One of my favorite gospel bands makes use of actors and dancers who stage stories of the Bible during breaks in the music. Though the acting can seem a bit hokey — imagine illustrating Cain and Abel through dance — when the band kicks in at the vignette’s close, there’s an added jolt to the shouts of “hallelujah,” and I always leave feeling more soulful.
I felt the same way coming out of the Seattle performance of By The Hand Of The Father, which in its own way is storytelling not unlike the tale of wandering Israelites. This multi-dimensional theatrical play mixes acting, photography, film and the music of Alejandro Escovedo to tell the saga of Mexican-American fathers in the early part of the 20th century. It is a moving tale about a disenfranchised group, and it is an important piece of work, perhaps the most significant labor of Escovedo’s long and esteemed career. I have seen Escovedo numerous times in a variety of settings, have even heard some of these same tunes with different bands; never have his songs sounded more profound or had so much emotional impact.
By The Hand Of The Father employs nine spoken vignettes, two actors, numerous photographs and several short films — all of this going on while the band remains onstage providing primarily background music. Actor Rose Portillo helped write the vignettes, along with Theresa Chavez and Eric Gutierrez, and she and Kevin Sifuentes recite dialogue from Mexican-American family life, mostly centered around the fathers.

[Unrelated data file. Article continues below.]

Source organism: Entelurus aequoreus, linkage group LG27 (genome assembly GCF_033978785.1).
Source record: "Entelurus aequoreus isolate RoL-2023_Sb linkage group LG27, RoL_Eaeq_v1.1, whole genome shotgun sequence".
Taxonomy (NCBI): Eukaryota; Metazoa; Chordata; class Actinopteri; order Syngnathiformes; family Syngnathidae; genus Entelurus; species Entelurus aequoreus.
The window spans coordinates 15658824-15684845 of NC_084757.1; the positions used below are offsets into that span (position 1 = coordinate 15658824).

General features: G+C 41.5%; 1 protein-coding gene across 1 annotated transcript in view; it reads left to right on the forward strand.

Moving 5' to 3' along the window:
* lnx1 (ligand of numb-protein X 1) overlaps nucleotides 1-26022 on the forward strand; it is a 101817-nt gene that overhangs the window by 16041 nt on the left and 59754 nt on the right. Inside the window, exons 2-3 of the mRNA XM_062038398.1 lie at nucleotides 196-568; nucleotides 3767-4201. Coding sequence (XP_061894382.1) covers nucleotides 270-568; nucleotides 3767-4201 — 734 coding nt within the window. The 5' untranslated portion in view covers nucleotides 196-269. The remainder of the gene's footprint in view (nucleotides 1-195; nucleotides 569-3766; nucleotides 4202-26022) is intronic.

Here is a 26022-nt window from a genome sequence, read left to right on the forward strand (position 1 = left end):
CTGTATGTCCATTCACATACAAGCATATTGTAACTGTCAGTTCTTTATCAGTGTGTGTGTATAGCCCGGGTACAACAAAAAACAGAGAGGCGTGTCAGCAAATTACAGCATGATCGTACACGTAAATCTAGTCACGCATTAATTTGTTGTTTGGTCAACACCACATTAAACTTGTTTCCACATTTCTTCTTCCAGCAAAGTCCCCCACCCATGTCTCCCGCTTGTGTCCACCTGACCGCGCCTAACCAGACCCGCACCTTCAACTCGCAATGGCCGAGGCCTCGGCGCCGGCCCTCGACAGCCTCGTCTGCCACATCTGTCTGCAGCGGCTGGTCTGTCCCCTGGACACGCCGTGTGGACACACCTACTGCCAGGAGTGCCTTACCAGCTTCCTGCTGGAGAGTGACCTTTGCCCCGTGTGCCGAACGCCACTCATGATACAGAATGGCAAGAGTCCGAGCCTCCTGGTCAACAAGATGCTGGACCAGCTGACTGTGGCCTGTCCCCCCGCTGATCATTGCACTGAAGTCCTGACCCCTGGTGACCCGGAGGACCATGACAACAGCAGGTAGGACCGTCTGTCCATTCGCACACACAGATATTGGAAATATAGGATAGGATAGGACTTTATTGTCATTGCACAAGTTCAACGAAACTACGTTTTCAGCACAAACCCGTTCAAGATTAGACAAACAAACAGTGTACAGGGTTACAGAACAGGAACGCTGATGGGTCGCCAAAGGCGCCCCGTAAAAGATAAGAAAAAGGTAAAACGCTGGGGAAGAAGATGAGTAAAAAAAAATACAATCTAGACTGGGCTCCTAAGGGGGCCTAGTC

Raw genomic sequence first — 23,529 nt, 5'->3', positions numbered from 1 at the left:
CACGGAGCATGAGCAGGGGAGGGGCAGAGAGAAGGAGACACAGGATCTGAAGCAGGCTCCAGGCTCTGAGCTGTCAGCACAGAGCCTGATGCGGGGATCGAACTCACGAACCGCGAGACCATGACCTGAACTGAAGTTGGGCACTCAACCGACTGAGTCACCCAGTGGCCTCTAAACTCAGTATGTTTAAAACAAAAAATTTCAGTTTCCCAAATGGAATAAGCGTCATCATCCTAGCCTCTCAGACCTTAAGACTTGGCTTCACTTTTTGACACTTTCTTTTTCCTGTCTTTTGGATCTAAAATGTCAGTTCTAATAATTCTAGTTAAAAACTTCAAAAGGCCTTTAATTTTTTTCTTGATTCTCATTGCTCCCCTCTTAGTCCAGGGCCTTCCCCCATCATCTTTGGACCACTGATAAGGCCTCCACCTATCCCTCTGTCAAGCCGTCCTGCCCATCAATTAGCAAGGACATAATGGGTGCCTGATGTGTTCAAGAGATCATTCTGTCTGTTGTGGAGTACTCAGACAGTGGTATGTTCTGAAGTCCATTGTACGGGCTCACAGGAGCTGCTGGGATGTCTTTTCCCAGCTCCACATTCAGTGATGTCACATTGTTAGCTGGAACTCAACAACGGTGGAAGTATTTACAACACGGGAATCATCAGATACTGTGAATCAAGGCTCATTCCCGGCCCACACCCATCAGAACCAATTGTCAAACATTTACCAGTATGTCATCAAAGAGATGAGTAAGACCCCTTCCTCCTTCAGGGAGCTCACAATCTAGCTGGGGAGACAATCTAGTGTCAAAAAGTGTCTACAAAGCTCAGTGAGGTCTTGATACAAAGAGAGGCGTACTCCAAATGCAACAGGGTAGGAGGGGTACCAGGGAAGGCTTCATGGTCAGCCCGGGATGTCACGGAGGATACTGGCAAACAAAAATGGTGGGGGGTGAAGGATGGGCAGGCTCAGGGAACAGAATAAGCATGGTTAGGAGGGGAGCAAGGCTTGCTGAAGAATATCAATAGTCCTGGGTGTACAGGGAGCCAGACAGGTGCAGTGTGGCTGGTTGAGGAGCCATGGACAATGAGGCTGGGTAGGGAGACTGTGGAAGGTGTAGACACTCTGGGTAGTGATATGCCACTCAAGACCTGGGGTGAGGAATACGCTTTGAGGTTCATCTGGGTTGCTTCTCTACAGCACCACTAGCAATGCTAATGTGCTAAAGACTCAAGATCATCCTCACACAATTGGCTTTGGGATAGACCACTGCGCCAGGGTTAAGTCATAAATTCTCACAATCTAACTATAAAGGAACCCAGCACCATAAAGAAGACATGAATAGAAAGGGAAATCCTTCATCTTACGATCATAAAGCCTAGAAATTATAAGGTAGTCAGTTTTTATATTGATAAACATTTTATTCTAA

The play begins with men’s arrival in the new land and the difficulties that come when language and customs present huge barriers. As the fathers assimilate and begin to work in America, their struggles become more internal — how to retain heritage when you are of two countries. At its core, this is a tale of men who were “neither here nor there,” and the challenges they faced finding a place to belong.
That theme of searching for belonging is central to all of Escovedo’s work, so it is no wonder that his songs are so appropriate for this piece. Escovedo mixes tunes that were written for this play (including “Wave” and “Rosalie”) with songs composed years earlier, but the emotional landscape explored is so similar that the genealogy of the tunes hardly matters.
For instance, “Ballad Of The Sun And Moon,” one of the first songs Escovedo ever wrote, sounds as if it were penned yesterday as part of this story, while “With These Hands” takes on new meaning when framed by tales of laborers struggling to support their families. Some of the songs in this play ended up on Escovedo’s recent record A Man Under The Influence, and the dramatic work serves as a sort of backstory to the album.
Though the idea for By The Hand Of The Father was inspired by Escovedo’s attempts to tell the tale of his own father’s immigration, this is not a story about Pedro Escovedo. Instead, the writers have attempted to create an “everyman” allegory that links five different characters. While that effort is admirable, the overall narrative structure is confusing and hard to follow. Some of the fathers are kind; others are brutal in what was largely a patriarchal society.
The play also seeks to tell the story of several generations, which is perhaps more than can be easily conveyed in one evening’s performance. The writing might have been stronger if it focused on one or two individuals, rather than creating a pastiche of Mexican-American fathers.
Yet such concerns hardly matter if you let go of the need to follow individual stories and concentrate on the commonality that links them. The night was all about family, and even when the dialogue lagged, Escovedo was a master at exploring the same themes through his songs. With his stellar “mini-orchestra,” he created a lush, melancholy soundtrack that on songs such as the haunting “Across The River” transported you to another place and another time with a power that the album track alone lacks. I came out of the theater both humming the songs, and thinking of the faces of the many characters that had flashed upon the screen behind the stage. They are faces I don’t think I’ll soon forget.